Guest
Shelley & Martin,

Wonderful information...thank you for sharing!

Cheers,
Lisa
 
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Geoff Whitfield

Member
Hi everyone,

Whilst I agree with the sentiments regarding photographing the dead of a calamity such as the Titanic or Lusitania, we must bear in mind that these events happened around ninety years ago, before we had the modern day facilities of scanning photographs or even the simple use of the fax machine.
In the case of the Lusitania, burials and identifications had to be done quickly, both because of the sheer numbers involved and to prevent a serious health risk to the living.
Photographs were taken of each body in an attempt to assist the families of possible victims who were in constant touch with Cunard's offices both in England and America.
It was an incredibly long process involved in identification, Cunard would recieve a letter from a distraught family member who had spotted their relation's name in the newspaper passenger list and wondered if it might in fact be their relative who had sailed (remember also that this was in the days when only businesses and the affluent families had telephones and families could only keep in touch with each other via letter)Cunard would then have to write back to them, asking for some identification details and the liklihood of what they may have been wearing in the way of clothing, jewellry etc. and a physical description. A further day or two would have passed before Cunard received their reply and they would then invite a family member to their offices to look through the photographs of all those who resembled the details that the family had supplied them with. If the family lived too far from either the Liverpool or London offices, a copy would be made of the photograph and posted to them. By the time this process was over with, we can only imagine the state of the deceased had they not already been buried.
So, really, photography was the only way to deal with the problem of identification where there was no definite proof of who the victim was. It assisted Cunard in maintaining their own records and brought what we now term "closure" to the families.
In all, it was a thoroughly unpleasant affair, but one which had to be done for the sake of all concerned.

Geoff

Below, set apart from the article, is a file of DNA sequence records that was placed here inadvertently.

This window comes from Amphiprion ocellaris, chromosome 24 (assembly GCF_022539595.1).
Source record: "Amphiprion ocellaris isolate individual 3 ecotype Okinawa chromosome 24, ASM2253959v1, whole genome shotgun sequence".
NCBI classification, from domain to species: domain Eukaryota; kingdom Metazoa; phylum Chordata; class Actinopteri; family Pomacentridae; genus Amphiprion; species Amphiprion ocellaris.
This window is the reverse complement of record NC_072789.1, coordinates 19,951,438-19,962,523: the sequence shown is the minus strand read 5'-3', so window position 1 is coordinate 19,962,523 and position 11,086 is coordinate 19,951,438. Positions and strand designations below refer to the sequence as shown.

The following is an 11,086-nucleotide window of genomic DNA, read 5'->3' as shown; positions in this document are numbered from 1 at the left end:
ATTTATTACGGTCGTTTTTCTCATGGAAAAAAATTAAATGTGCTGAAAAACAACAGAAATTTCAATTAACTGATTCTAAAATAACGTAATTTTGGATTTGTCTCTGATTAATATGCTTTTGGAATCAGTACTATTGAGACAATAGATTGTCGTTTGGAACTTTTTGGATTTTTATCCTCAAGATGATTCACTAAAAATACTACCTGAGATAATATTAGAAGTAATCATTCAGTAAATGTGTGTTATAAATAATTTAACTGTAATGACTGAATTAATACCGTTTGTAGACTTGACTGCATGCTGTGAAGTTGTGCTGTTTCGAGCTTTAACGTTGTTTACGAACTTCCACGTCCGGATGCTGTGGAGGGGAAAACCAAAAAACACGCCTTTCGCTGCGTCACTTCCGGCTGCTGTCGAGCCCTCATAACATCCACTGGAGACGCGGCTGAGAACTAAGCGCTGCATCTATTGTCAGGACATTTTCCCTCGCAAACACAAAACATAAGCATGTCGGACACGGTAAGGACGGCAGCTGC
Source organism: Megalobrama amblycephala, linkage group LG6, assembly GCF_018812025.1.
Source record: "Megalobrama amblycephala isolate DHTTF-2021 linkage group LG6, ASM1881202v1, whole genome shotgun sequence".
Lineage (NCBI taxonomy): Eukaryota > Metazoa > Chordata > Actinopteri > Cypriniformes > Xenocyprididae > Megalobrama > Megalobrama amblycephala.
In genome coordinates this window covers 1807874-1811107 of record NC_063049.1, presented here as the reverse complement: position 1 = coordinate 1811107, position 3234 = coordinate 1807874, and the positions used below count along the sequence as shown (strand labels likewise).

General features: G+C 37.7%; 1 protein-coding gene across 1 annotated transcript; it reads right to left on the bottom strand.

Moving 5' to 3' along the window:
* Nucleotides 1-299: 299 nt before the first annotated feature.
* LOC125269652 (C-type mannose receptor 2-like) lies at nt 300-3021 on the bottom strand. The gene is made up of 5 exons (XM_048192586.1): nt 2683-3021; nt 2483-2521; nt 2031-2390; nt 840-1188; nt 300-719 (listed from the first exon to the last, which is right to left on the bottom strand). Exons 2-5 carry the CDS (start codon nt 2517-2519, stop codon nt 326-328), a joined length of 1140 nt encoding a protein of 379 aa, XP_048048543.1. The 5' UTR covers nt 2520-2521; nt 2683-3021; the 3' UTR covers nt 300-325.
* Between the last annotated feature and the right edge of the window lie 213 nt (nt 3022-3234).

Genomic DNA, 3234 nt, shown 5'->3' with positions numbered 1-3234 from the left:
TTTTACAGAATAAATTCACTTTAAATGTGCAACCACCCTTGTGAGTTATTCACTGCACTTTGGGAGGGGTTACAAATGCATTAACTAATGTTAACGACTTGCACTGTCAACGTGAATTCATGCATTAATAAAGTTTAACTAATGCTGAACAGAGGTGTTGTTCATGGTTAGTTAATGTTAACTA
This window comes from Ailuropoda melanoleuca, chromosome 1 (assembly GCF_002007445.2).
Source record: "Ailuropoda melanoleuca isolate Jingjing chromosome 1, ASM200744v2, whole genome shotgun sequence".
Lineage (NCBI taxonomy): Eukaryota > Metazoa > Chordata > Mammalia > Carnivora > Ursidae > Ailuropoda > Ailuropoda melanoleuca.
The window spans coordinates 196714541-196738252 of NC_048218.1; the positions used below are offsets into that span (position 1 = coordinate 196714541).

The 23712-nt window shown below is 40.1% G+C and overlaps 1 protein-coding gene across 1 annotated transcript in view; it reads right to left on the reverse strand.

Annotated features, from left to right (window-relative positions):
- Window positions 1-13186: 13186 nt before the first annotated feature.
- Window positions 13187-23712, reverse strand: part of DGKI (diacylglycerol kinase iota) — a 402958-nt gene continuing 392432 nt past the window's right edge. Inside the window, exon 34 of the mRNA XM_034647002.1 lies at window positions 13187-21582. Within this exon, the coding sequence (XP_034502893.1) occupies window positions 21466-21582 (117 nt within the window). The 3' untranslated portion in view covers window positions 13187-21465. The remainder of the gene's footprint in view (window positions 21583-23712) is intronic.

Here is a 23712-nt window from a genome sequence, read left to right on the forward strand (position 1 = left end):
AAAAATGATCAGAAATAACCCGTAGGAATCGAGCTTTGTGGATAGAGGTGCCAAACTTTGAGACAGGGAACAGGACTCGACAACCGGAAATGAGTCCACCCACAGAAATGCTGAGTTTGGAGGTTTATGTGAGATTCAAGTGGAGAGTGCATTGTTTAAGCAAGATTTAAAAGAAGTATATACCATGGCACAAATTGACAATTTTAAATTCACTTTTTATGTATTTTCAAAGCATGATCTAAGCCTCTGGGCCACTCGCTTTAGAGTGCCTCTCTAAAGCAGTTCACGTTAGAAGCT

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lisagay harrod

Guest
Geoff,

Thanks for explaining the "process" Cunard employed to identify the dead. I hadn't thought it through, ie: mail service, communication, the privileged, etc. It makes sense...the Astors could afford to bring J.J. home, those in steerage were buried in Halifax or at sea.

A random thought here...did those of the Edwardian Era and earlier have a healthier attitude toward death? Think about it, often times, in the old days, when a member of the family died they were brought home, washed and dressed by family, laid out in the parlour, and buried on the family farm.

Death was not the clinical, processed event that it is now. Death was more commonplace then. You touched it, smelled it, photographed it, and dealt with it much more closely than we do today. I wonder if folks back then didn't fear death as much as we do today, simply because they lived in closer quarters to it than we have to nowadays. I wonder if maybe they didn't have a fuller appreciation of life, by living closer to death.

Just a thought...

Lisa Harrod
 
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sue cooper

Guest
Lisa,
I wholeheartedly agree with what you wrote there. Unlike today, people in those days tended to die at home instead of in hospital and so were surrounded by their family. I imagine that most people, even children, had seen the dead body of a relative and such a thing was not an uncommon sight to them. I am sure that seeing these things must have made death less frightening to people of that era. And remember, they were usually very religious too so that would have helped comfort them.

Sue
 
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lisagay harrod

Guest
Sue,
Do you ever wonder if, that as a whole, we're moving backwards rather than forwards? Perhaps that's the impetus for so many of us to explore the past?
Cheers,
Lisa
 
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sue cooper